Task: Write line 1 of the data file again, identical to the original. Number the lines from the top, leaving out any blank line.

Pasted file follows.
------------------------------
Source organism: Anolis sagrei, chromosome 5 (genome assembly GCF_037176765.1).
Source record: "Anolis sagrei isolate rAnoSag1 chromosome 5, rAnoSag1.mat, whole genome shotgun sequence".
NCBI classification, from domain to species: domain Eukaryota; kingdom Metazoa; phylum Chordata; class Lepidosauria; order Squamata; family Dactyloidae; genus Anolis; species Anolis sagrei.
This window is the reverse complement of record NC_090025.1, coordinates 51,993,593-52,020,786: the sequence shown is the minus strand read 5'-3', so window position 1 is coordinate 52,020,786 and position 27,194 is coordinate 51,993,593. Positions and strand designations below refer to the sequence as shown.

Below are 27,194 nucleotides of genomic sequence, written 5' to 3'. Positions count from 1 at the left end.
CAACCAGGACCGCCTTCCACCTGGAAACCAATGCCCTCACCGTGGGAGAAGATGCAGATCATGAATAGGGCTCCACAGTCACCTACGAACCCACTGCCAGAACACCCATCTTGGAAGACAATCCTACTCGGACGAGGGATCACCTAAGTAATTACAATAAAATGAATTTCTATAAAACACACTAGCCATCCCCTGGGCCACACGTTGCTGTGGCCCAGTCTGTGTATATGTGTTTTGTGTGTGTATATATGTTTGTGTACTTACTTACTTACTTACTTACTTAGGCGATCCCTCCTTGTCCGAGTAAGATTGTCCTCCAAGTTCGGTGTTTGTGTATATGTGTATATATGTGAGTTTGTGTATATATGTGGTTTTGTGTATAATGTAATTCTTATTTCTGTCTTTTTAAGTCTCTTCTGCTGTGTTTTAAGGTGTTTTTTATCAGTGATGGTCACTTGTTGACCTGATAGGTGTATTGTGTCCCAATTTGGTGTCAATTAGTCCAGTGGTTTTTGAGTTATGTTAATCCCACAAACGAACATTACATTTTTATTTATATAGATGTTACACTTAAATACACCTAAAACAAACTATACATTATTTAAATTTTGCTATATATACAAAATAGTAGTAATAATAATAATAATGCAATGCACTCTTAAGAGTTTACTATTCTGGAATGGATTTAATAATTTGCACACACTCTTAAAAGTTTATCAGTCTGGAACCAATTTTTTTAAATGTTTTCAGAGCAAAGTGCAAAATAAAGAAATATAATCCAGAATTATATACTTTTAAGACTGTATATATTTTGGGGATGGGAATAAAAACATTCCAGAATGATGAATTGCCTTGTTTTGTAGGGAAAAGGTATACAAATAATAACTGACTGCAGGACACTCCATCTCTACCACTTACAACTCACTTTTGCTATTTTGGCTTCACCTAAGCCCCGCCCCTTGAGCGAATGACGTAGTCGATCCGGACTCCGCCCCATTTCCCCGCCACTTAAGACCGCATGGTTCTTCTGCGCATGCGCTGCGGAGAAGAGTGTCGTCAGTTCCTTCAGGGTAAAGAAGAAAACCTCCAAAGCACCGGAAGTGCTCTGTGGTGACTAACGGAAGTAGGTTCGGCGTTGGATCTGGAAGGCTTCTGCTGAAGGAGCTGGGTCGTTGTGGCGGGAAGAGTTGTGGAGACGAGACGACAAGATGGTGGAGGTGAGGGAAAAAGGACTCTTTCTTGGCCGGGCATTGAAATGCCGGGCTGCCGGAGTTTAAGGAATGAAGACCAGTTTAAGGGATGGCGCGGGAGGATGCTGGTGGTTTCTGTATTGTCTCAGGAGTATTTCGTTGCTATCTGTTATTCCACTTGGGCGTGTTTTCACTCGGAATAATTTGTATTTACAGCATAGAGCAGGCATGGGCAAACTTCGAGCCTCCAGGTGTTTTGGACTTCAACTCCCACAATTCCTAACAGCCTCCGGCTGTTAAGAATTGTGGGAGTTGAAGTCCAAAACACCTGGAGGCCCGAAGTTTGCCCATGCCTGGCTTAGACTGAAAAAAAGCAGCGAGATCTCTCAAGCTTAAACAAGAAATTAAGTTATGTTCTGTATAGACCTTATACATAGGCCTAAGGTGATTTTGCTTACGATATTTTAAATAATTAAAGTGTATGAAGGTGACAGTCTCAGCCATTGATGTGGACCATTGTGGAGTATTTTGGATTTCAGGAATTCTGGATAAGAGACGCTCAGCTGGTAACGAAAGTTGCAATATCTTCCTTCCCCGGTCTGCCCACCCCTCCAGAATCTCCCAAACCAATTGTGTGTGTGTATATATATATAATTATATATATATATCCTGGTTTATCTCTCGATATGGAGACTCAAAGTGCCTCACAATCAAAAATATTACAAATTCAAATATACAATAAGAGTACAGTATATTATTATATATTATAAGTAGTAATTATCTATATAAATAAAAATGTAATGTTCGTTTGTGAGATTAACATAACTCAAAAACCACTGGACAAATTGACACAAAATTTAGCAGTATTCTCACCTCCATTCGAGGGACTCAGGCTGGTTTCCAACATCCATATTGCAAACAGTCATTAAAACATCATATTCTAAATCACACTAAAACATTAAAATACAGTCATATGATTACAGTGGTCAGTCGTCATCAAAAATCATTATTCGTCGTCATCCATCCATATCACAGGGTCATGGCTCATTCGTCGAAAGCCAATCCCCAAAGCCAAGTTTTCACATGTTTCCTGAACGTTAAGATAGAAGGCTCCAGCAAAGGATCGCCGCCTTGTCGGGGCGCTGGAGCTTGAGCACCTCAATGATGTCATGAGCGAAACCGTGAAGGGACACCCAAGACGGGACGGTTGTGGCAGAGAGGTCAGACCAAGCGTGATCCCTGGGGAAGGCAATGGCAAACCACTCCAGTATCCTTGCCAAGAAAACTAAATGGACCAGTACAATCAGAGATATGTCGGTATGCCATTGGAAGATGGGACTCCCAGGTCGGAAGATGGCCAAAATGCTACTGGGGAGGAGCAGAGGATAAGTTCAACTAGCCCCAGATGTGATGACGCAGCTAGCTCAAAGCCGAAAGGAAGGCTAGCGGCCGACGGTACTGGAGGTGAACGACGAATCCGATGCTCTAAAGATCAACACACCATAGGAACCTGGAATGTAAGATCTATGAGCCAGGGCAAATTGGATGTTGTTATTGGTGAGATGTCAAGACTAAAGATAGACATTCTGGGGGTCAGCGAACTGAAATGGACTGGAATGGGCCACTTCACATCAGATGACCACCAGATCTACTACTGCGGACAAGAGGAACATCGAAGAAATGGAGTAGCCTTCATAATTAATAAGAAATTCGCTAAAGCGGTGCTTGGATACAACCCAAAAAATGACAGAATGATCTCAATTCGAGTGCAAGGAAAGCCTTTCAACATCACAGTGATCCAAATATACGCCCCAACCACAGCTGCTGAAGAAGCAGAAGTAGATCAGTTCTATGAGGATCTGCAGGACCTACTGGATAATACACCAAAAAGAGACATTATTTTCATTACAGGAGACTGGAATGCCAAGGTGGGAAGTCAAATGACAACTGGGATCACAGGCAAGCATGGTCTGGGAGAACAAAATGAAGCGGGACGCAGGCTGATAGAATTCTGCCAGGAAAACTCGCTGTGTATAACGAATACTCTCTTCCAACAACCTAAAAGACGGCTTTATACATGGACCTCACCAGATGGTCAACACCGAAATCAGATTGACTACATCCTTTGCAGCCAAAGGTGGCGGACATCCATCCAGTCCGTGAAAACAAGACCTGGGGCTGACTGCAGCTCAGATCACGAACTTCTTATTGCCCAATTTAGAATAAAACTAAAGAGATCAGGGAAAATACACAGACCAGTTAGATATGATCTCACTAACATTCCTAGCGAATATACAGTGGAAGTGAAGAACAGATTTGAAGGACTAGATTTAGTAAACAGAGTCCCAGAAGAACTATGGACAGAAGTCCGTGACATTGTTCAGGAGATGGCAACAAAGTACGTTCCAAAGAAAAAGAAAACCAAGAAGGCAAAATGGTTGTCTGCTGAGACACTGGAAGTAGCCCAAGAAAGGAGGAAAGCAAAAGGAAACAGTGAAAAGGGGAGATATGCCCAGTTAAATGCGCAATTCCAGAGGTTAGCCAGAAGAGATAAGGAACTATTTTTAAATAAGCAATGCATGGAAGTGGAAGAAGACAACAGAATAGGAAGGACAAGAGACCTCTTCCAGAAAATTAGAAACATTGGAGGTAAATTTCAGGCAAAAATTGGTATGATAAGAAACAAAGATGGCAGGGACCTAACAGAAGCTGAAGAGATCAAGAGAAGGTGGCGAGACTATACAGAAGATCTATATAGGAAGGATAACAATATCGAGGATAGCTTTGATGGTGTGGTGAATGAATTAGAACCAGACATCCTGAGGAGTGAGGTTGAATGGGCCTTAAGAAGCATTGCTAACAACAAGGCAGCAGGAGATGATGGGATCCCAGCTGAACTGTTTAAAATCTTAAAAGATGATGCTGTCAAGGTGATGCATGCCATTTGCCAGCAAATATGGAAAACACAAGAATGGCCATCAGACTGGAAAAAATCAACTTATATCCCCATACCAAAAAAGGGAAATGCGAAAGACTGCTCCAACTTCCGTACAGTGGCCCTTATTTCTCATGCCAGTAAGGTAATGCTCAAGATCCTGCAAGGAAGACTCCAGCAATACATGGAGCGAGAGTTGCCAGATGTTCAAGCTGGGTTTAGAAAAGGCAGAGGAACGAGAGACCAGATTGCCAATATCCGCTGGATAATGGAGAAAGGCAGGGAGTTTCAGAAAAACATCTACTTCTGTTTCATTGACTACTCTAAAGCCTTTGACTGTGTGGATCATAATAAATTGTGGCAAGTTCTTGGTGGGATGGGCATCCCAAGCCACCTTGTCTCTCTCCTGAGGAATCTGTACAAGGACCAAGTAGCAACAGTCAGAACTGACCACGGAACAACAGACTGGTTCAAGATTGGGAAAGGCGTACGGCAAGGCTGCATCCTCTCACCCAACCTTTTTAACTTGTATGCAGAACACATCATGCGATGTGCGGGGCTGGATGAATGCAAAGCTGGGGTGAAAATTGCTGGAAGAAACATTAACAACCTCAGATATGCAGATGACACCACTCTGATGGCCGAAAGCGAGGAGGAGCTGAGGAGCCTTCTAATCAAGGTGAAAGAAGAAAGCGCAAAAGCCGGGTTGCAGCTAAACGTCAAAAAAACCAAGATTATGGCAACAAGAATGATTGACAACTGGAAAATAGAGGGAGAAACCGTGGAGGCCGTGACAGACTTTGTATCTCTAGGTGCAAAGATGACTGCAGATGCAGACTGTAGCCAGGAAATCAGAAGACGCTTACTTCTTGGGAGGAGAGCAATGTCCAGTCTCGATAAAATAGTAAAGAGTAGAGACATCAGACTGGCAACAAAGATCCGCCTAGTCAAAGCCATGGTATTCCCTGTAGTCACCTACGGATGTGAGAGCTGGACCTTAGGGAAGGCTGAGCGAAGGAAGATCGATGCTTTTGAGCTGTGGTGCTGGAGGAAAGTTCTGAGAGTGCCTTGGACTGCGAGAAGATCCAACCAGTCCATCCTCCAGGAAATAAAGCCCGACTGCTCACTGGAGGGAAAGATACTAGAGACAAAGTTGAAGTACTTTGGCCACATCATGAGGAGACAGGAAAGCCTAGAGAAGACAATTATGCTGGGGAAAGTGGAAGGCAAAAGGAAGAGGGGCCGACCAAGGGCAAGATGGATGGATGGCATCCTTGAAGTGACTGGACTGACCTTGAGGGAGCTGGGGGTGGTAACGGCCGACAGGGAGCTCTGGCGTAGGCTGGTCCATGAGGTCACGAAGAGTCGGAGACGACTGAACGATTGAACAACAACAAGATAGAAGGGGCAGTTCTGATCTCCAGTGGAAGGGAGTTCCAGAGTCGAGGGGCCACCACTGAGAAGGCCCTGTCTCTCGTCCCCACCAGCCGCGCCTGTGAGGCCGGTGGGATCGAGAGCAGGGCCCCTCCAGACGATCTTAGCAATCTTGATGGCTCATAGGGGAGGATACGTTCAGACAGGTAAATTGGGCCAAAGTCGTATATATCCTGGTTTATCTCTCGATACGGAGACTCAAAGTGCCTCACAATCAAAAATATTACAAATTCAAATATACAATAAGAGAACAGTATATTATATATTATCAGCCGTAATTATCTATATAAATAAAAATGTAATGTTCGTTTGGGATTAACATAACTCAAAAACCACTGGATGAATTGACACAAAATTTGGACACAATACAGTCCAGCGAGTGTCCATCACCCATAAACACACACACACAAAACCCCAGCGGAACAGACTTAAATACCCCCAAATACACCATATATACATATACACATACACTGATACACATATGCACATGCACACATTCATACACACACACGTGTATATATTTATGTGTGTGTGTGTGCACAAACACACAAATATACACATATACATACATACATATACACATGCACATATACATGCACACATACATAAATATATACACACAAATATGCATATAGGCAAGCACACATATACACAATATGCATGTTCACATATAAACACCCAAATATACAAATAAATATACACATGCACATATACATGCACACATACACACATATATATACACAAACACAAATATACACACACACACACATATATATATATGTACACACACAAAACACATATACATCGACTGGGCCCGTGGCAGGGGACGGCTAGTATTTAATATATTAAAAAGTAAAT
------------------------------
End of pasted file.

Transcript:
Source organism: Anolis sagrei, chromosome 5 (genome assembly GCF_037176765.1).